Part "Working Girl," part "42nd Street," director Steven Soderbergh's "Magic Mike" is a wonderfully low-fat treat.
Based on star Channing Tatum's real-life experiences as an exotic dancer, his eponymous character is working his way toward making enough money to start a handmade furniture business, one lap dance at a time.
Mike is the main attraction at Tampa's Club Xquisite, where the owner, Dallas -- played with smarmy, good ol' boy glee by Matthew McConaughey -- has plans of his own. Dallas wants to move the club, and his "Kings of Tampa" with it to Miami, but Mike is skeptical.
Enter attractive but immature punk Adam (Alex Pettyfer), who's a natural on stage. Mike takes Adam under his wing and introduces him to the brotherhood of the thong.
Despite some heavy undertones involving drug use and Mike's growing sense of unease, the cast of the six impossibly buff and polished Xquisite troupe had a good time on stage. Which means the audience does as well.
"Magic Mike" unabashedly earns its R rating, ramping up the nudity and raunchiness while somehow making in-your-face crotch-grabbing seem more fun than sexually threatening.
Extras include deleted dance scenes, backstage featurette and the moves of Magic Mike.
"Seeking a Friend for the End of the World," by first-time director Lorene Scafaria, is sad, smart, sweet, bittersweet, romantic, fatalistic and funny all at the same time or in waves.
Steve Carell and Keira Knightley appear in this apocalyptic dramedy set as a 70-mile-wide asteroid speeds toward Earth. Mr. Carell is Dodge, a cautious insurance salesman whose wife bolts, leaving him to face dying alone. Until, that is, he meets neighbor Penny (Ms. Knightley), who just broke up with her boyfriend and realizes she will never see her family in England again.
Dodge and Penny try to track down old friends and make peace with the past. They encounter people who have given in to despair, turned to religion or riots, prepared for this event or simply partied like it's the last supper.
Ms. Scafaria knows how to write conversation, not just lines sandwiched between action pieces or road-trip stops. And "Seeking a Friend" raises the sort of questions you could ask at a last supper or your next one.
"Seeking a Friend" has an excellent and eclectic soundtrack based partly on Penny's love of vinyl records and inspired by the director's own fondness for Lou Reed, onetime Byrds songwriter turned solo artist Gene Clark, the Beach Boys ("Pet Sounds" gets a shoutout) and the Beatles.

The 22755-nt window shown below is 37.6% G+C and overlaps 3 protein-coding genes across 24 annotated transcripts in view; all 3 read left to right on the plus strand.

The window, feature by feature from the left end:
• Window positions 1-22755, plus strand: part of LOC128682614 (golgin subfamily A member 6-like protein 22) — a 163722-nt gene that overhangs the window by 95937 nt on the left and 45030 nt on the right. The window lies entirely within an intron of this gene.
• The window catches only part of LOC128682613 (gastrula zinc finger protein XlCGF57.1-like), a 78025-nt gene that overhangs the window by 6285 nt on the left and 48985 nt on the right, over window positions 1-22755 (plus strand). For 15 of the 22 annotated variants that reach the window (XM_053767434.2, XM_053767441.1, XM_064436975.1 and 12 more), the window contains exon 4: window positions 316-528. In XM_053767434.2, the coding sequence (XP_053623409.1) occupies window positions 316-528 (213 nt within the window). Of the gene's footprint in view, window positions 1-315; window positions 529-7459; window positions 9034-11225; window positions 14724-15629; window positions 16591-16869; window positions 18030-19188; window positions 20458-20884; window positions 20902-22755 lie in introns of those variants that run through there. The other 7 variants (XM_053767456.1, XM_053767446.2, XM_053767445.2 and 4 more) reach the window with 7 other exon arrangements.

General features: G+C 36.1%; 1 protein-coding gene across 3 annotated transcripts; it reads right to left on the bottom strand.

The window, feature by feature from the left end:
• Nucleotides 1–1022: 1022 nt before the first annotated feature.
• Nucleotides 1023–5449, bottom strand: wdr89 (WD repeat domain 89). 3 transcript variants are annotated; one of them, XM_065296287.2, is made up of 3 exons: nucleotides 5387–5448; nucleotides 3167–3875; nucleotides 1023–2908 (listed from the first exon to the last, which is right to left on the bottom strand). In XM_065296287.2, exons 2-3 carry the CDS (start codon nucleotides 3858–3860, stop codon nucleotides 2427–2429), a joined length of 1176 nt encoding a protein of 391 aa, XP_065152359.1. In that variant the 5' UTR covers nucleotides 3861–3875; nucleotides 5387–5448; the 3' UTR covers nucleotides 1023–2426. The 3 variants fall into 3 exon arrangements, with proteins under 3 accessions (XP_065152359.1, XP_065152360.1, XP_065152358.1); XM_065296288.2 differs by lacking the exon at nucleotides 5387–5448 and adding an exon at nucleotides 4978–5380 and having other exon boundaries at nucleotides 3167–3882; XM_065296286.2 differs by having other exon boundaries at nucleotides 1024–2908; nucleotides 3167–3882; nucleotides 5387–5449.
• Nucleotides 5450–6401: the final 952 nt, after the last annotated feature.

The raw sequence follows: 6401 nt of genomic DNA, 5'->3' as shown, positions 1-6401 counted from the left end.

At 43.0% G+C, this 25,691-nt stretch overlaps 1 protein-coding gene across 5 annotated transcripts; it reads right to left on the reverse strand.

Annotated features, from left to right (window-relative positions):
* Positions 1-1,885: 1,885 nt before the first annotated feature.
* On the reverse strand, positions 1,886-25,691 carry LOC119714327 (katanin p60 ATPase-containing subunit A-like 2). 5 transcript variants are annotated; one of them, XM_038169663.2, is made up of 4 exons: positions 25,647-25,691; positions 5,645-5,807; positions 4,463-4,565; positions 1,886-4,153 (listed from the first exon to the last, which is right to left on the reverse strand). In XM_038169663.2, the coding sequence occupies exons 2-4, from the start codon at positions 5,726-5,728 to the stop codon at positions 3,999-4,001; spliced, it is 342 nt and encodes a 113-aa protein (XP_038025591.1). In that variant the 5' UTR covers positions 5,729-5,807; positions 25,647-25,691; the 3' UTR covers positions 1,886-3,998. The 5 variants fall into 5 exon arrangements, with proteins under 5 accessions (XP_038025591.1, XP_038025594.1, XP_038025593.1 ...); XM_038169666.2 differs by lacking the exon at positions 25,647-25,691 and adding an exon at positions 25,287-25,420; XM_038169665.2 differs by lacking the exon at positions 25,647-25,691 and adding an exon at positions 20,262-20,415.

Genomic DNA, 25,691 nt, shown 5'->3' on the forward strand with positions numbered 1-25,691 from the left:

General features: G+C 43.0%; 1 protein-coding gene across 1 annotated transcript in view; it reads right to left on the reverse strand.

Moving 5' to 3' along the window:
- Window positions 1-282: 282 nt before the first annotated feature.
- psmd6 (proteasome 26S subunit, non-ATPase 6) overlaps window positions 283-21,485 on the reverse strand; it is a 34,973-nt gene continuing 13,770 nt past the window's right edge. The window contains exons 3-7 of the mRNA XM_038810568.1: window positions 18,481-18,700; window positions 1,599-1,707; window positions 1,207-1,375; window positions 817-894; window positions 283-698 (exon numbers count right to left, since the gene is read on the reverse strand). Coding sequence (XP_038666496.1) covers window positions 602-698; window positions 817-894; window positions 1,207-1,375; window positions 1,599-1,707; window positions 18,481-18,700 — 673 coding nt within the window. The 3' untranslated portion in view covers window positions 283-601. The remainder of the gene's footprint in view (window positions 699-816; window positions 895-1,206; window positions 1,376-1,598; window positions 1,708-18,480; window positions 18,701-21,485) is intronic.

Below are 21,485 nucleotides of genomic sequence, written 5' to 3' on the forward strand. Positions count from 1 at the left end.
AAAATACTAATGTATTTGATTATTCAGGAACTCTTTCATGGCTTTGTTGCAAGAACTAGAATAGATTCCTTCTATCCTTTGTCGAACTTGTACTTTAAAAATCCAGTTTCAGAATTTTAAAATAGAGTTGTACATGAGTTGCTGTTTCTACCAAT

ALSO THIS WEEK:
• "Abraham Lincoln: Vampire Hunter" (2-1/2 stars): If you can get past the absurdity that the 16th president divided his time between the White House and killing vampires, this is pure entertainment. Benjamin Walker does a good job of playing Lincoln, a man who learned to split logs so he could kill vampires better. A lot of the movie looks like an episode of the old TV series "Wild, Wild West," but when it comes to escapist material, this one's a winner.
• "Crooked Arrows" (2-1/2 stars): The film wants to do for lacrosse what "Invictus" did for rugby. It's based on the true story of a struggling team of Native American high school students. Losing has brought great shame on the community because the tribe considers lacrosse a gift from the Great Creator. Screenwriters Brad Riddell and Todd Baird do a paint-by-numbers telling of the story. Director Steve Rash tries to get believable performances out of a group of mostly amateur actors. Because he cast real lacrosse players, they look good on the field, but they need a lot of coaching when it comes to delivering dialogue.
• "Disney Fairies: Secret of the Wings": Tinker Bell travels to the Winter Woods.
• "Upstairs Downstairs: Season Two": Alex Kingston stars in the series set in 1938.
• "Peter Gunn: The Complete Series": Includes 114 episodes of the crime drama. Craig Stevens stars.
• "Law & Order: Criminal Intent -- Season 8": Vincent D'Onofrio stars in the crime drama.
• "Lost Girl: The Complete First Season": Anna Silk's fantasy series.